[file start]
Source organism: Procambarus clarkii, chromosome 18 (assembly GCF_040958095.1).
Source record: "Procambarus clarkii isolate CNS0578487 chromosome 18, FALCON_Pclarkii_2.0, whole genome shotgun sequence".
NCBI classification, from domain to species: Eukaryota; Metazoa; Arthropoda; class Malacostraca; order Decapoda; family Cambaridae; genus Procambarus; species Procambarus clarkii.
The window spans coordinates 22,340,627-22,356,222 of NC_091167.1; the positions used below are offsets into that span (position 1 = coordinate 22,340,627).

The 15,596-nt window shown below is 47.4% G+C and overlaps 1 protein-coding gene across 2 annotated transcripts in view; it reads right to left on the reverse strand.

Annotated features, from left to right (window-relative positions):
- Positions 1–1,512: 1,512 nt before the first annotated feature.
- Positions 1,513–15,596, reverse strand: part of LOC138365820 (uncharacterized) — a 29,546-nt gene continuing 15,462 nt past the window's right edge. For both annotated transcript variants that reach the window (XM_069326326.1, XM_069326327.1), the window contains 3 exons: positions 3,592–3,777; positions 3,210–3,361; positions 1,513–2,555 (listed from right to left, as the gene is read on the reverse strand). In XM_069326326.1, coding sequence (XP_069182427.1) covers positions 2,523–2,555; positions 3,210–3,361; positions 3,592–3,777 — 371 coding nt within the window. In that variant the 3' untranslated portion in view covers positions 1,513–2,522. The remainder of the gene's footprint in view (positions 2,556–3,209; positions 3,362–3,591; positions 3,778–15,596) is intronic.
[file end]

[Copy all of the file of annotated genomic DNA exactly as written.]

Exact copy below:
Source organism: Procambarus clarkii, chromosome 18 (assembly GCF_040958095.1).
Source record: "Procambarus clarkii isolate CNS0578487 chromosome 18, FALCON_Pclarkii_2.0, whole genome shotgun sequence".
NCBI classification, from domain to species: Eukaryota; Metazoa; Arthropoda; class Malacostraca; order Decapoda; family Cambaridae; genus Procambarus; species Procambarus clarkii.
The window spans coordinates 22,340,627-22,356,222 of NC_091167.1; the positions used below are offsets into that span (position 1 = coordinate 22,340,627).

The 15,596-nt window shown below is 47.4% G+C and overlaps 1 protein-coding gene across 2 annotated transcripts in view; it reads right to left on the reverse strand.

Annotated features, from left to right (window-relative positions):
- Positions 1–1,512: 1,512 nt before the first annotated feature.
- Positions 1,513–15,596, reverse strand: part of LOC138365820 (uncharacterized) — a 29,546-nt gene continuing 15,462 nt past the window's right edge. For both annotated transcript variants that reach the window (XM_069326326.1, XM_069326327.1), the window contains 3 exons: positions 3,592–3,777; positions 3,210–3,361; positions 1,513–2,555 (listed from right to left, as the gene is read on the reverse strand). In XM_069326326.1, coding sequence (XP_069182427.1) covers positions 2,523–2,555; positions 3,210–3,361; positions 3,592–3,777 — 371 coding nt within the window. In that variant the 3' untranslated portion in view covers positions 1,513–2,522. The remainder of the gene's footprint in view (positions 2,556–3,209; positions 3,362–3,591; positions 3,778–15,596) is intronic.